Commemoration and Nonviolent Civil Disobedience on the 66th Anniversary of the bombing of Hiroshima
Photos by Rich Conti
Reflection by Theresa Camerota, one of the participants
Today our Brandywine Peace Community gathered, as we have for over 30 years, @ Lockheed Martin behind the KoP Mall to remember the victims of the world’s first nuclear disaster in 1945. Ten of us were arrested for crossing their sacred property line once again, while Tom Mullian and Bob Smith cordoned off the driveway with yellow crime scene tape.
66 years ago today the nuclear age began when the first atomic bomb was dropped on Hiroshima. Three days later Nagasaki was bombed. 60% of the city was reduced to a flaming rubble. More than 100,00 people died, and continue to die, from the radiation poisoning. At the test site in New Mexico, just weeks prior to the bombing, J. Robert Oppenheimer, the scientific director of the Manhattan Project which developed the atomic bomb, remembered the passage from the Hindu Scripture, the Bhagavad Gita: “Now I am become death, the destroyer of worlds.”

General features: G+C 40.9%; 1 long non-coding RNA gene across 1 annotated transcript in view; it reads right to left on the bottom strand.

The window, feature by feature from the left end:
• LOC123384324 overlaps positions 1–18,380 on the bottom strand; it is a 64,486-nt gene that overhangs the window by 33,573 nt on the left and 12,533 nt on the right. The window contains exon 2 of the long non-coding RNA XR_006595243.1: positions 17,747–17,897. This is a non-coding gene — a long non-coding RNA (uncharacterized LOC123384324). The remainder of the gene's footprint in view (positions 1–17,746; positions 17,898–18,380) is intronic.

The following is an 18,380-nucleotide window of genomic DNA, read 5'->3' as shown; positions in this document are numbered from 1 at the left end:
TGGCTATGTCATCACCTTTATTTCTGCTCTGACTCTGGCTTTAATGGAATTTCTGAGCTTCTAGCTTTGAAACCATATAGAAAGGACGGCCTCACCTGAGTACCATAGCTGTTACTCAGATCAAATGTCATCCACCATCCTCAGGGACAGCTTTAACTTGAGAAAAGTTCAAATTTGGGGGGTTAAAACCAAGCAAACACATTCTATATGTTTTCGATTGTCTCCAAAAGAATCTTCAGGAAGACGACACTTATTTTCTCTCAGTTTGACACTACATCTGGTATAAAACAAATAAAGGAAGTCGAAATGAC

Lockheed Martin, where war is made today, is the world’s largest weapons corporation and war profiteer. They are U.S.’s chief nuclear weapons and “Star Wars” contractor. Last October, Lockheed Martin in King of Prussia, received a $106 million multi-year contract to build field support equipment for Mark12A/Minuteman III intercontinental nuclear missles. There are 22,000 nuclear weapons in the world today, 95% are in U.S. and Russian arsenals. The Pentagon budget this year will exceed $800 billion dollars, not including the wars of occupation in Iraq and Afghanistan, which are now estimated to cost $2.4 trillion.
With annual weapons profits now totaling more than $43 billion, Lockheed Martin is making a killing. Lockheed Martin is the world’s largest weapons contractor, international arms supplier and war profiteer. Spending on war has always been the chief cause of U.S. national debt and is always paid for on the backs of the poor and working people. So many suffer, so very few profit. Thomas Merton stated it clearly, “Few are guilty, all are responsible.”
And so each time we return to the driveway I re-member quietly to myself Rev. Sloan Coffin’s words, “We don’t do this to change the world. We do it so the world does not change us.” For a short moment in the seemlngly endless cloud of the world’s problems, there arises an opportunity not to feel numb or overwhelmed. Never give up.
Thank you Bob Smith and Beth Centz for holding the line for so many years and giving us the Brandywine Peace Community.